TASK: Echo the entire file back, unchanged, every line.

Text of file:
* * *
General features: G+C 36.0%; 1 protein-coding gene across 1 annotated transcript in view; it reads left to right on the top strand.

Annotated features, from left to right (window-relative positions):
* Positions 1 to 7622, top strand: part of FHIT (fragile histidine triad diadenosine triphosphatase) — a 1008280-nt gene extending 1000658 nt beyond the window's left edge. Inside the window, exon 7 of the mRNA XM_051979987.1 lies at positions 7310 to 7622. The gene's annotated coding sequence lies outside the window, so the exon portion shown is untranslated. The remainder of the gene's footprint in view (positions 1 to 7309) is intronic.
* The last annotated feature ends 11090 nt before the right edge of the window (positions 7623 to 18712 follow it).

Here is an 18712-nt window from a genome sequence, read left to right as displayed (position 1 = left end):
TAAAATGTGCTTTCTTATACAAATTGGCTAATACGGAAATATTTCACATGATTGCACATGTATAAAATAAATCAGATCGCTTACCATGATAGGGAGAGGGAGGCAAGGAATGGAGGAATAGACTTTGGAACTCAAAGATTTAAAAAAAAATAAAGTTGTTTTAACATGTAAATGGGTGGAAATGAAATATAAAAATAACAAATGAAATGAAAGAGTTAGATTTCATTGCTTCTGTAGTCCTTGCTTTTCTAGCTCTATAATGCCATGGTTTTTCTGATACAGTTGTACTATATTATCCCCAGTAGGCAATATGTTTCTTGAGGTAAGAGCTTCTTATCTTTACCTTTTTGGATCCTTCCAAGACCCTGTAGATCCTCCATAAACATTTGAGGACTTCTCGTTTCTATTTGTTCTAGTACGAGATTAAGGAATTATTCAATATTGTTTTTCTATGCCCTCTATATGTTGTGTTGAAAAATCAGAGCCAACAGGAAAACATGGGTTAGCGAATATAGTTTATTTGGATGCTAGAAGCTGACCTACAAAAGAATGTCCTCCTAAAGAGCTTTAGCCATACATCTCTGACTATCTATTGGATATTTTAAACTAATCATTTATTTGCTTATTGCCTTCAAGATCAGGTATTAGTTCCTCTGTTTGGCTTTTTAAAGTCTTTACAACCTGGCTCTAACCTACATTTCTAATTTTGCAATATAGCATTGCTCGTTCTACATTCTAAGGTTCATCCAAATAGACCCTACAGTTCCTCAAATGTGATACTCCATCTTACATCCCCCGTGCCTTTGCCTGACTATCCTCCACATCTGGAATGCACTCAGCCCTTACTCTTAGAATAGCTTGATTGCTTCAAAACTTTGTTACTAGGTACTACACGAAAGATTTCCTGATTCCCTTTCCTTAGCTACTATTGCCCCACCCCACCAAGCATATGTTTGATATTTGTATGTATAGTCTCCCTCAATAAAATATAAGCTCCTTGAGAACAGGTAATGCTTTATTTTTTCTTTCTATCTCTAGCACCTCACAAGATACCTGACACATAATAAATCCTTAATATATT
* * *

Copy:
General features: G+C 36.0%; 1 protein-coding gene across 1 annotated transcript in view; it reads left to right on the top strand.

Annotated features, from left to right (window-relative positions):
* Positions 1 to 7622, top strand: part of FHIT (fragile histidine triad diadenosine triphosphatase) — a 1008280-nt gene extending 1000658 nt beyond the window's left edge. Inside the window, exon 7 of the mRNA XM_051979987.1 lies at positions 7310 to 7622. The gene's annotated coding sequence lies outside the window, so the exon portion shown is untranslated. The remainder of the gene's footprint in view (positions 1 to 7309) is intronic.
* The last annotated feature ends 11090 nt before the right edge of the window (positions 7623 to 18712 follow it).

Here is an 18712-nt window from a genome sequence, read left to right as displayed (position 1 = left end):
TAAAATGTGCTTTCTTATACAAATTGGCTAATACGGAAATATTTCACATGATTGCACATGTATAAAATAAATCAGATCGCTTACCATGATAGGGAGAGGGAGGCAAGGAATGGAGGAATAGACTTTGGAACTCAAAGATTTAAAAAAAAATAAAGTTGTTTTAACATGTAAATGGGTGGAAATGAAATATAAAAATAACAAATGAAATGAAAGAGTTAGATTTCATTGCTTCTGTAGTCCTTGCTTTTCTAGCTCTATAATGCCATGGTTTTTCTGATACAGTTGTACTATATTATCCCCAGTAGGCAATATGTTTCTTGAGGTAAGAGCTTCTTATCTTTACCTTTTTGGATCCTTCCAAGACCCTGTAGATCCTCCATAAACATTTGAGGACTTCTCGTTTCTATTTGTTCTAGTACGAGATTAAGGAATTATTCAATATTGTTTTTCTATGCCCTCTATATGTTGTGTTGAAAAATCAGAGCCAACAGGAAAACATGGGTTAGCGAATATAGTTTATTTGGATGCTAGAAGCTGACCTACAAAAGAATGTCCTCCTAAAGAGCTTTAGCCATACATCTCTGACTATCTATTGGATATTTTAAACTAATCATTTATTTGCTTATTGCCTTCAAGATCAGGTATTAGTTCCTCTGTTTGGCTTTTTAAAGTCTTTACAACCTGGCTCTAACCTACATTTCTAATTTTGCAATATAGCATTGCTCGTTCTACATTCTAAGGTTCATCCAAATAGACCCTACAGTTCCTCAAATGTGATACTCCATCTTACATCCCCCGTGCCTTTGCCTGACTATCCTCCACATCTGGAATGCACTCAGCCCTTACTCTTAGAATAGCTTGATTGCTTCAAAACTTTGTTACTAGGTACTACACGAAAGATTTCCTGATTCCCTTTCCTTAGCTACTATTGCCCCACCCCACCAAGCATATGTTTGATATTTGTATGTATAGTCTCCCTCAATAAAATATAAGCTCCTTGAGAACAGGTAATGCTTTATTTTTTCTTTCTATCTCTAGCACCTCACAAGATACCTGACACATAATAAATCCTTAATATATT